More and more as agricultural jobs change, agriculture education faces teacher shortages.
Several hundred ag education positions go unfilled each year, according to Jay Jackman, executive director of the National Association of Agricultural Educators. To compound the problem, many of the positions that are filled hire underqualified teachers. The national Future Farmers of America (FFA) estimates that 23 percent of 11,000 FFA advisors and teachers have been teaching for under five years.
Nearly 100 new FFA chapters have started across the nation since 2014. This is due in part to the fact that agricultural education programs are becoming more popular in urban and suburban areas.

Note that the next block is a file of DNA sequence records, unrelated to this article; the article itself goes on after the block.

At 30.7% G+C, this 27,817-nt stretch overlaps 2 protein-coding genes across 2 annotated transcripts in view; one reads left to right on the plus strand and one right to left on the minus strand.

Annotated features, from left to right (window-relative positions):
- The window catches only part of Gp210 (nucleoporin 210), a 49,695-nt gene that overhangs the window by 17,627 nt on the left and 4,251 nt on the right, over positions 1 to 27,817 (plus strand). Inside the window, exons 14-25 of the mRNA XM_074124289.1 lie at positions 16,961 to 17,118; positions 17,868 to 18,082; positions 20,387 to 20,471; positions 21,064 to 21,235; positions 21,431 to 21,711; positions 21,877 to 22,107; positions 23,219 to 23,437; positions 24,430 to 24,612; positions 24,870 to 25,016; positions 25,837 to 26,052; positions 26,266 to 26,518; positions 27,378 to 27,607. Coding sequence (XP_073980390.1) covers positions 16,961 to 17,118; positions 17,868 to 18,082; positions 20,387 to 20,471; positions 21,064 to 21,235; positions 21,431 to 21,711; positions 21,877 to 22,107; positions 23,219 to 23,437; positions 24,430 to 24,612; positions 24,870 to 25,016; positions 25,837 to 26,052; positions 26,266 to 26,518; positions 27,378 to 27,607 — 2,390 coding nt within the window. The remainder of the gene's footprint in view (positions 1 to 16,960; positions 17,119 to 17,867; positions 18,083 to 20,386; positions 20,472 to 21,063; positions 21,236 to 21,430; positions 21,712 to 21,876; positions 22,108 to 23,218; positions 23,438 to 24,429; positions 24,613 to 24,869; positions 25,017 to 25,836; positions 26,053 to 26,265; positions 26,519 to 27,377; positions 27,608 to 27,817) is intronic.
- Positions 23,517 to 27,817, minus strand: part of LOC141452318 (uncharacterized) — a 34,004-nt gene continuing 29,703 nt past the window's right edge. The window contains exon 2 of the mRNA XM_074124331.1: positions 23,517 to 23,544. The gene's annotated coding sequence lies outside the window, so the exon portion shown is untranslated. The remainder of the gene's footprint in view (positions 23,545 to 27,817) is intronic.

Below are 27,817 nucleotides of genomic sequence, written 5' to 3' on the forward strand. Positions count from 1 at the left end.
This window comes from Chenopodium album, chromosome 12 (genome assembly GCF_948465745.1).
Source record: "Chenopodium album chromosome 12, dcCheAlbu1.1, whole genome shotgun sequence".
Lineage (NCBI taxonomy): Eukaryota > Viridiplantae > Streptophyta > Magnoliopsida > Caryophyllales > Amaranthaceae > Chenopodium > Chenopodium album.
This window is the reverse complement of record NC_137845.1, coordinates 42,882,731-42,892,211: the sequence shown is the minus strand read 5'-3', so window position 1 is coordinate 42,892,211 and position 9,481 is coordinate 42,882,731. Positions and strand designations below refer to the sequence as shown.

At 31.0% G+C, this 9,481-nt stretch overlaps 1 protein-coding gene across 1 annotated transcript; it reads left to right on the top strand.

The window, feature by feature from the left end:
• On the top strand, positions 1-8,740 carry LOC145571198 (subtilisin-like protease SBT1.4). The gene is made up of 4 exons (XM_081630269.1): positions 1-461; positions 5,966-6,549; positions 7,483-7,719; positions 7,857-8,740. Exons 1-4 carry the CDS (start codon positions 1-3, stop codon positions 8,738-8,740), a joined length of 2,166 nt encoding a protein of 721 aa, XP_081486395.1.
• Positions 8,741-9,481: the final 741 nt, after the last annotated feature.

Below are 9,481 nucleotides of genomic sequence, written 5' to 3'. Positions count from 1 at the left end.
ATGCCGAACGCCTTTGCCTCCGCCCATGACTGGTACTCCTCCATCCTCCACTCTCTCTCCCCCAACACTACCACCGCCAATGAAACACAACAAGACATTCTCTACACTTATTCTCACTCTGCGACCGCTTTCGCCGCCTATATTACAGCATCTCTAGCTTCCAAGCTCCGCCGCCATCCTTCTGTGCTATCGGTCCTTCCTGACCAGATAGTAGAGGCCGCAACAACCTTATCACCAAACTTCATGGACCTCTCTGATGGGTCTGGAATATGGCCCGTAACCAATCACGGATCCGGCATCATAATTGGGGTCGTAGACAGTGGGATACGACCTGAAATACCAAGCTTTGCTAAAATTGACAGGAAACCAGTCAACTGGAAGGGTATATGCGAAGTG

“Agriculture is not limited to traditional crop production and livestock production,” Jackman said. “As people begin to recognize that agriculture is so much more than traditional farming and ranching, obviously, agriculture begins to expand.”
Career opportunities can include nursery crops, and working with small organic farms, which can exist in cities and suburbs. Hydroponics, floriculture, and golf course management are all part of agricultural curriculum now.